These are images of an area in NE Skye called the Quiraing which is an area of huge landslips. In fact the area pictured is still slipping to this day! It’s a surreal, almost Tolkiensque landscape that I had to myself for an hour or so and the howling gale just added to the wild, untamed feel of the place. On more friendly days it is very popular with walkers for obvious reasons.
Being careful not to get too close to cliff edges in case I got blown off, I managed to get a couple of shots that were fleetingly lit by the sun peeking through the racing clouds which was just above me. An exhilarating photo session indeed!
A nice peaceful image from one of my favourite short walks in the Cradle Mt area. The Dove Canyon track starts from near Cradle Mt Lodge and follows Pencil Pine Ck through beautiful Myrle Forest for the first kilometre or so before heading along the top of the Dove Canyon.
The full walk is quite a hike in places but takes you through some magnificent highland country but everytime I am in the area I always go for a short walk along this track because it is such a peaceful place and I am hoping to one day catch a glimpse of a faerie because I am sure they inhabit the area, or maybe a troll!
This will be my last post for a little while as I am off to visit Europe and hopefully Scotland for a month and hopefully return with some good images!
See you all soon!
If you have had a look through my blog you may have noticed that I have a fondness for mountains with clouds around them. When I notice stormy clouds settling around high ground I start looking for some sort of interesting foreground and hopefully some sunlight filtering through the advancing (or retreating) clouds, not always as easy as it sounds!
While driving around the Western Creek area in Tasmania I noticed clouds advancing across the Great Western Tiers, so after heading down a couple of side roads with no success I finally found this scene. It was just a matter of waiting for sunlight to hopefully illuminate the foreground to contrast with the threatening cloud over the mountains.
I was reading an article by Ken Duncan the other day and he was extolling the virtues of “wildlight” or “chíaroscuro”as it was termed by Renaissance landscape painters. “Wildlight” refers to the conditions where sunlight is broken up by passing cloud and is often associated with the back end of stormy weather. Great to find but it can be difficult light to work with!
Waiting for the light to fall just where you want it can be an exercise in patience and frustration interspersed with mild panic as a rain shower descends upon you! If you have the time to wait you can be rewarded with some great images.
This image was taken at Lake Mackintosh near Tullah in Western Tasmania, an area of rugged mountains covered in thick temperate rainforest and is subject to wild & highly changeable weather conditions. This really was an exercise in patience as I waited for the sun to illuminate the foreground & the cliff face simultaneously and get stormy cloud in the background! After attempting to tone down the bright foreground in the colour version with little success, monochrome was the answer!
Canon 5D II, 24 TS-E lens,1/60@f11, Iso 100
First of all, it appears this blog has picked up a small following, which kind of surprises me as I don’t consider my images to be anything really special. There are far better images out there than mine! But to those people who follow my blog and those who stumble across it and leave a ‘Like’ thanks very much! I will endeavour to keep it as interesting as I possibly can. Please feel free to leave a comment about the images I post,good, bad or whatever!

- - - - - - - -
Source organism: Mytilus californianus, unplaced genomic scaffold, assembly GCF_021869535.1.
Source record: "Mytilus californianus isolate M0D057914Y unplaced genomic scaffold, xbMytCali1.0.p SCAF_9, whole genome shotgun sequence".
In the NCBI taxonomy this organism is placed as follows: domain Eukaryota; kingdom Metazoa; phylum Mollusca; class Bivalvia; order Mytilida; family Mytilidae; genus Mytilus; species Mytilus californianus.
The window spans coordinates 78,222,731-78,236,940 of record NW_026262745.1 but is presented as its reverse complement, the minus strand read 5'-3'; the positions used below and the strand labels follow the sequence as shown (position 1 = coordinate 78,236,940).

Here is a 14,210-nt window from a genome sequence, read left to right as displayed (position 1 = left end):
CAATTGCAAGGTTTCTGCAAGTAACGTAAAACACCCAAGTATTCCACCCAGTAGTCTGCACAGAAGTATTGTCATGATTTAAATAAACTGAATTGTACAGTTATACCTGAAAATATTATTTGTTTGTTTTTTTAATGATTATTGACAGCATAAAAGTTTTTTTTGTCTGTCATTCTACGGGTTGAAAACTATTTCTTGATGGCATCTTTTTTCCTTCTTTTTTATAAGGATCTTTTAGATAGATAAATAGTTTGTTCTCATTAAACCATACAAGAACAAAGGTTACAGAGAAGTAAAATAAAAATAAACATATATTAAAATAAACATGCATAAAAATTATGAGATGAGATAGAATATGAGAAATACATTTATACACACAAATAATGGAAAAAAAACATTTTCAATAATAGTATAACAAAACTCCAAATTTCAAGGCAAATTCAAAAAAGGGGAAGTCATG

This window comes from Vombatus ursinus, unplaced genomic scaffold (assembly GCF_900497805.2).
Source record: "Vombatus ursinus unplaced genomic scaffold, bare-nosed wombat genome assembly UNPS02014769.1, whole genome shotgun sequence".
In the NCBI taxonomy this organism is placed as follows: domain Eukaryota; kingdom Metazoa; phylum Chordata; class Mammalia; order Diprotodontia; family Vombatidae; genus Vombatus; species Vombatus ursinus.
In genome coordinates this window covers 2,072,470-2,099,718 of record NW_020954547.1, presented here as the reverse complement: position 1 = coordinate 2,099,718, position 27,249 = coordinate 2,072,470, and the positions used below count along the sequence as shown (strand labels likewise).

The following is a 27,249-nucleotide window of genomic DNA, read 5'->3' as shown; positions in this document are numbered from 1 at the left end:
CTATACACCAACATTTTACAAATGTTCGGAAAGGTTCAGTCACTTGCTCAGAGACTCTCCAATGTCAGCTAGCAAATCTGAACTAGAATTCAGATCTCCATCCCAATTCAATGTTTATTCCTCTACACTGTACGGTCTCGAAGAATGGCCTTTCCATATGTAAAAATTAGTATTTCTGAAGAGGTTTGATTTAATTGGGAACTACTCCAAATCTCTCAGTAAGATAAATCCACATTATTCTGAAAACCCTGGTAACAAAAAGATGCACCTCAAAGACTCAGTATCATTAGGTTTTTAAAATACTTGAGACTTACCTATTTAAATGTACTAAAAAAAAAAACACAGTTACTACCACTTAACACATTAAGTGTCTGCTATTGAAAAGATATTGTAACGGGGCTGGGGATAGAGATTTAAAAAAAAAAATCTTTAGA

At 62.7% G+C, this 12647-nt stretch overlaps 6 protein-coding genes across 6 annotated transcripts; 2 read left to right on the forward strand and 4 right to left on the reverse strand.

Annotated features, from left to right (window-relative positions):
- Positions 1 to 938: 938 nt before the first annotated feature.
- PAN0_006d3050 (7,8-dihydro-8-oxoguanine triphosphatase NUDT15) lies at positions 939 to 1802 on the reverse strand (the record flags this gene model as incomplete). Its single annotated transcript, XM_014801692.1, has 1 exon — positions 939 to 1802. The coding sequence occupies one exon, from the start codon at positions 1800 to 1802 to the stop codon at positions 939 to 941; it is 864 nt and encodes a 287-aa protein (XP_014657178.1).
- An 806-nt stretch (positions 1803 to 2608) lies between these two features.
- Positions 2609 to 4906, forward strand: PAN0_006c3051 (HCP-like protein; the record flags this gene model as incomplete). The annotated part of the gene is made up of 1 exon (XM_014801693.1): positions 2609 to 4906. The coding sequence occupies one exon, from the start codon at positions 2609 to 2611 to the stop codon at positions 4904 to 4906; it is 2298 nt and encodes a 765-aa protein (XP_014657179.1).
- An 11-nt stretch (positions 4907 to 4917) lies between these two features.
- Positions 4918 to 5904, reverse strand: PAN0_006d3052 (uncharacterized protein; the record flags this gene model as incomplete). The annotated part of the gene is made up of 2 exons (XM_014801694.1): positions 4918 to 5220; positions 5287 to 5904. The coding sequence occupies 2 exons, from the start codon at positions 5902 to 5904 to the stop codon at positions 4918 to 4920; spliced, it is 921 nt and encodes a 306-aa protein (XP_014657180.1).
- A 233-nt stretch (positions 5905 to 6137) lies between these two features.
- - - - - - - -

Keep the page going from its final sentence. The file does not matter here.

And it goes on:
It occurred to me that most images of Cradle Mt. are shot with wide-angle lenses which show a lot of foreground which is hopefully interesting but also push the mountain into the background. Luckily, with that distinctive shape, it will still get the attention it deserves. As I was driving up to Lake Dove one day I noticed that at one spot the mountain seems to loom over the surrounding buttongrass plains with little else to compete with it. On the way back I decided to investigate that view a little more closely and this is the result.
It is a slightly different perspective of the mountain helped by the use of a 105mm focal length.
‘Confession’- I have replaced a rather dull, featureless blue sky with something a little more interesting! Canon 5DII, 105mm, 1/5s @f16, iso 100, polariser
Another image from Coles Bay, this time it is of The Hazards. Even though the light is not the best, I like the contrast between the bright, lichen covered granite in the foreground and the stormy sky.
Guess I will just have to go back one day and wait for the good light!
This image is from earlier in the morning and was a brief show of colour around Cradle Mt. Back over my left shoulder the sky was aflame but I wanted that distinctive shape, so I had to hope that the slowly moving cloud in the mountain’s direction would ‘light up’!
A little tip for those of you contemplating a trip to Tassie for photography, at the height of summer the sun rises at about 5:30am and sets about 9:00pm. Add to that about an hour of twighlight at each end of the day and your photographic day is pretty long! Especially if you are travelling around as well.
Somewhere in that 24hrs you need to eat, download images, scout around, and do th0se other things that life demands AND get a good night’s sleep! Not to mention the amount of people that visit iconic sights like Cradle Mt & Freycinet Peninsula. Next time I go down it will be in March-April or August- Sept when the days are a bit shorter and Autumn colour or Spring flowers are showing.
Anyway, hope you like it! Canon 5D Mk II, 24mm TS-E Lens, 2 stop ND Grad Filter